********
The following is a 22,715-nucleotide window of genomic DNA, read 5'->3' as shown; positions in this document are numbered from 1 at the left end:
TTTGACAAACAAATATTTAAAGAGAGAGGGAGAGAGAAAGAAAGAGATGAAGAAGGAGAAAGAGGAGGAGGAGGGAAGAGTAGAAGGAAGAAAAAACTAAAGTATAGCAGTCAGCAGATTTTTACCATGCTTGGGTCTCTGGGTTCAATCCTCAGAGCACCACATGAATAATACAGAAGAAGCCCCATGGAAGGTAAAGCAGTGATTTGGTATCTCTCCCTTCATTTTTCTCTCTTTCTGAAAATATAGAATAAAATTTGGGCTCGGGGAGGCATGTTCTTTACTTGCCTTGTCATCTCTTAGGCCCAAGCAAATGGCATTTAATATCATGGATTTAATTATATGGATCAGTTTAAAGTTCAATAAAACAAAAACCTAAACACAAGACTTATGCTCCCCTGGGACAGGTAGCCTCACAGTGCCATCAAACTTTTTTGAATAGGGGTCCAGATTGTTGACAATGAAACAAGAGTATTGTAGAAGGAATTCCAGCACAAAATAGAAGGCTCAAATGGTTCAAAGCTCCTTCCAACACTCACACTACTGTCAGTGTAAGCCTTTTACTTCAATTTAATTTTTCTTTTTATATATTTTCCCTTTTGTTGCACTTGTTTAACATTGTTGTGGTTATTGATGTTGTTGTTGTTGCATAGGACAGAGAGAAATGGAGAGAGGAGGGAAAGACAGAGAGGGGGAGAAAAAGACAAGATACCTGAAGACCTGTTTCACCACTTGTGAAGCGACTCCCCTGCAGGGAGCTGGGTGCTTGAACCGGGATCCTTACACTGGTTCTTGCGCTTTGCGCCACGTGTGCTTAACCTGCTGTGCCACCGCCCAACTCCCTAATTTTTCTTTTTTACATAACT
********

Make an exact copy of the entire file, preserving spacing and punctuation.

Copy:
The following is a 22,715-nucleotide window of genomic DNA, read 5'->3' as shown; positions in this document are numbered from 1 at the left end:
TTTGACAAACAAATATTTAAAGAGAGAGGGAGAGAGAAAGAAAGAGATGAAGAAGGAGAAAGAGGAGGAGGAGGGAAGAGTAGAAGGAAGAAAAAACTAAAGTATAGCAGTCAGCAGATTTTTACCATGCTTGGGTCTCTGGGTTCAATCCTCAGAGCACCACATGAATAATACAGAAGAAGCCCCATGGAAGGTAAAGCAGTGATTTGGTATCTCTCCCTTCATTTTTCTCTCTTTCTGAAAATATAGAATAAAATTTGGGCTCGGGGAGGCATGTTCTTTACTTGCCTTGTCATCTCTTAGGCCCAAGCAAATGGCATTTAATATCATGGATTTAATTATATGGATCAGTTTAAAGTTCAATAAAACAAAAACCTAAACACAAGACTTATGCTCCCCTGGGACAGGTAGCCTCACAGTGCCATCAAACTTTTTTGAATAGGGGTCCAGATTGTTGACAATGAAACAAGAGTATTGTAGAAGGAATTCCAGCACAAAATAGAAGGCTCAAATGGTTCAAAGCTCCTTCCAACACTCACACTACTGTCAGTGTAAGCCTTTTACTTCAATTTAATTTTTCTTTTTATATATTTTCCCTTTTGTTGCACTTGTTTAACATTGTTGTGGTTATTGATGTTGTTGTTGTTGCATAGGACAGAGAGAAATGGAGAGAGGAGGGAAAGACAGAGAGGGGGAGAAAAAGACAAGATACCTGAAGACCTGTTTCACCACTTGTGAAGCGACTCCCCTGCAGGGAGCTGGGTGCTTGAACCGGGATCCTTACACTGGTTCTTGCGCTTTGCGCCACGTGTGCTTAACCTGCTGTGCCACCGCCCAACTCCCTAATTTTTCTTTTTTACATAACT